And the government's solution?  More loans, more grants, and efforts to get more people into college.  President Obama, trying to deflect attention away from other news, ran about pushing a college reform program.  Some of the ideas (cutting law school down from 3 years to 2) are quite good.  Most of them are the kind that create more problems than they solve.  For instance, the plan includes a push to get more people into college, especially people who aren't really college material.  Colleges already facing a collapsing bubble now are facing the same treatment the housing market got from the CRA which pressured banks to take loans from people who cannot possibly pay them back.
Now, President Obama's tour was mostly a "get out the vote" effort for college age kids to vote Democrat when it wasn't Operation Deflect From the Scandals, but the push to get more and more people into college has been going on for decades now.  And there's just not any reason to do it.  The article goes on to quote Vedder:
"Thirty-percent of the adult population has college degrees," he notes. "The Department of Labor tells us that only 20% or so of jobs require college degrees. We have 115,520 janitors in the United States with bachelor's degrees or more. Why are we encouraging more kids to go to college?"
The truth is, few people need to go to college at all, and most of the people who do go, do not end up in a job remotely related to their degree.  And while I agree that a good college education makes for a better citizen and more learned human being capable of better leadership, not everyone ought to go.  If you cannot handle the level of discipline and study, if you cannot learn what you need to and get the grades, if you cannot graduation, you shouldn't even start going in the first place.
Oh, by the way, that quote at the top?  That's Dr Vedder again, about President Obama's scheme to make it easier to have your loans forgiven if you take a government job.  The stated theory behind this plan is to encourage the brightest and best to serve the public in government work.  But it also encourages people to abandon the private sector and work for government, which shifts the focus of the economy and jobs even more from private to public.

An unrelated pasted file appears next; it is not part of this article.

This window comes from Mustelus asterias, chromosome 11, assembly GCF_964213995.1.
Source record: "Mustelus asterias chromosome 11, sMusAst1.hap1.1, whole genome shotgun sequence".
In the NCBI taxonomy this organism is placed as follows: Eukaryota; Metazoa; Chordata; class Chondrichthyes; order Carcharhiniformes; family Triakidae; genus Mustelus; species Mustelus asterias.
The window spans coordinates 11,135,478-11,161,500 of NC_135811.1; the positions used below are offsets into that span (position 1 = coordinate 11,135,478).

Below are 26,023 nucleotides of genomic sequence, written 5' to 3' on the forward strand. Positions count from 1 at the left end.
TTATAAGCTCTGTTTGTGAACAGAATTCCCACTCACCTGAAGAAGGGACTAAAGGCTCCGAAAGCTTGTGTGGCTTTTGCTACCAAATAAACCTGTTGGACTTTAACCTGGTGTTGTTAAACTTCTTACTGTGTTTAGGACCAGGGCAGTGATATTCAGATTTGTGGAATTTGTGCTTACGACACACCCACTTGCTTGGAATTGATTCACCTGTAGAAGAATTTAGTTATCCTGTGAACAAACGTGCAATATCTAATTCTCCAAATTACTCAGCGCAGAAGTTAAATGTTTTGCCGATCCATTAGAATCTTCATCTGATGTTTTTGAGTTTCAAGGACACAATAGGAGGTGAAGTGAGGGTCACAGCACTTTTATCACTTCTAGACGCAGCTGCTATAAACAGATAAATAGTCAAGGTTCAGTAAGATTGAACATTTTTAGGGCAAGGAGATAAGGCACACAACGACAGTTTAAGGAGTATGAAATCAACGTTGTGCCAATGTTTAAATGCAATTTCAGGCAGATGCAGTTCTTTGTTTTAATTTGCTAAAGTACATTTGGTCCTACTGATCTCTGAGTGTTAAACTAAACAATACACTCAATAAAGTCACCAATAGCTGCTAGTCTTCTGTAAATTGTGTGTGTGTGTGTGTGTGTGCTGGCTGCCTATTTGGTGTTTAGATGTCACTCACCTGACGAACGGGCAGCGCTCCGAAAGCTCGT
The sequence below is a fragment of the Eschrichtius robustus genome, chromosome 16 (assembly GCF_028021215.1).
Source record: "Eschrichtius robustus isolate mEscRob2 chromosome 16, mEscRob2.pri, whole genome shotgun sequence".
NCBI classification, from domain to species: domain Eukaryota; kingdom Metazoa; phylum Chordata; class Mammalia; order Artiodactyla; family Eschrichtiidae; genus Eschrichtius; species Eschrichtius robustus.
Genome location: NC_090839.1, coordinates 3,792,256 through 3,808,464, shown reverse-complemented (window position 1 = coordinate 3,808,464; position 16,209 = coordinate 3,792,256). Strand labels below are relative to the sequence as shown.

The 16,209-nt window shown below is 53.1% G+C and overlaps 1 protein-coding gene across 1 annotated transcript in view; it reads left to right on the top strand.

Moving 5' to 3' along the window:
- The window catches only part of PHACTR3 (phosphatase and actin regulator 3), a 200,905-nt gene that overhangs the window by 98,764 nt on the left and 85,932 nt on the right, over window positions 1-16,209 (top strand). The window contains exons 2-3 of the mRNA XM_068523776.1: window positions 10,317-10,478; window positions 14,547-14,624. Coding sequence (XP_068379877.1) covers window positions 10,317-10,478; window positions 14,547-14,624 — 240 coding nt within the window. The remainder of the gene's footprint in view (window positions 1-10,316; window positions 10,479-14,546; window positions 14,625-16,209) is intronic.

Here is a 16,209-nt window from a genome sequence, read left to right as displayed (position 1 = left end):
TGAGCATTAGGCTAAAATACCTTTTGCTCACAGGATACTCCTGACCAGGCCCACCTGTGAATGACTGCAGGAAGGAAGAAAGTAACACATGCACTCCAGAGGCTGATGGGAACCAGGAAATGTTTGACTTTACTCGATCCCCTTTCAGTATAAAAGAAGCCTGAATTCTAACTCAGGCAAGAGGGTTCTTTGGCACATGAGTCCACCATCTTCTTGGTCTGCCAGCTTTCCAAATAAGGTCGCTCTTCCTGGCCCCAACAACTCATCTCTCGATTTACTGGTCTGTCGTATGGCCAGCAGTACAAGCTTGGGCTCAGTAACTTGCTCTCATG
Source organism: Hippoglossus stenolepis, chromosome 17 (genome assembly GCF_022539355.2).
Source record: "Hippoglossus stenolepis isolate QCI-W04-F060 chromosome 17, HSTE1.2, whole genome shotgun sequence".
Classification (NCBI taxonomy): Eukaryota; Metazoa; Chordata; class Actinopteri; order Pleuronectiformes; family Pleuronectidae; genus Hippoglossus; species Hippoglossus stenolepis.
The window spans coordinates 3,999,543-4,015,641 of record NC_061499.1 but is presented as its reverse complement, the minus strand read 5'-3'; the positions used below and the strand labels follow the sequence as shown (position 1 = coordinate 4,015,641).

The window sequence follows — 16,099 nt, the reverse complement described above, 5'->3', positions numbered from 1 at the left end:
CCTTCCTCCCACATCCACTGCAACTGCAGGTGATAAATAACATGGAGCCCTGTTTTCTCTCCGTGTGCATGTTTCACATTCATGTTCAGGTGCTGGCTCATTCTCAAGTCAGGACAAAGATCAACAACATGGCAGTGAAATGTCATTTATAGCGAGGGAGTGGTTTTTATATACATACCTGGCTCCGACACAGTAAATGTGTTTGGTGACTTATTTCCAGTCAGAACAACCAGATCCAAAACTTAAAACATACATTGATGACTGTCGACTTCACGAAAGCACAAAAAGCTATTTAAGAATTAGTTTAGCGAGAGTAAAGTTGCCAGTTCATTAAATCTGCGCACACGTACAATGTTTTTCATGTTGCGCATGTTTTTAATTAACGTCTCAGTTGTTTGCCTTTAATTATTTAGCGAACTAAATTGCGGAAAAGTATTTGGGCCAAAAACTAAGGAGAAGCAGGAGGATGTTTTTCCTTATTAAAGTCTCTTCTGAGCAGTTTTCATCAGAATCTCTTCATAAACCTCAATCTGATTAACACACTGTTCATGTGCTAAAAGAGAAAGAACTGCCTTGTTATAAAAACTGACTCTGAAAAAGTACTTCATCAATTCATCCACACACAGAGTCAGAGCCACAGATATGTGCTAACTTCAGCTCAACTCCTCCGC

And since colleges and universities aren't in any way responsible for repayment of the loans people take to attend, they couldn't care less if someone gets their debt forgiven or can repay.  They aren't on the hook at all no matter how things turn out.  They got their money.  And that's the last piece of the puzzle: as Vedder states, they're living in a dream world where there's no accountability, no cost, and no economic standards.  
Small wonder you can have an economic department at these places that pitches absurd leftist schemes, they're isolated from reality and buffered from the real impact of actual economic forces.  Of course their theories seem sound, sitting in an ivy-draped multi-billion dollar estate everyone works hard to protect from its own stupidity and mistakes.
That dream world cannot continue, if for no other reason than states and the federal government just don't have any more money to give.  And as time goes on, parents are increasingly realizing that its just not a very great investment.  The whole system has to change, and change it will.  The only question is whether it will be intentional and carefully managed, or catastrophic and forced on them by reality.
Shorter Version: colleges cost so much in part because government subsidies allow them to charge more.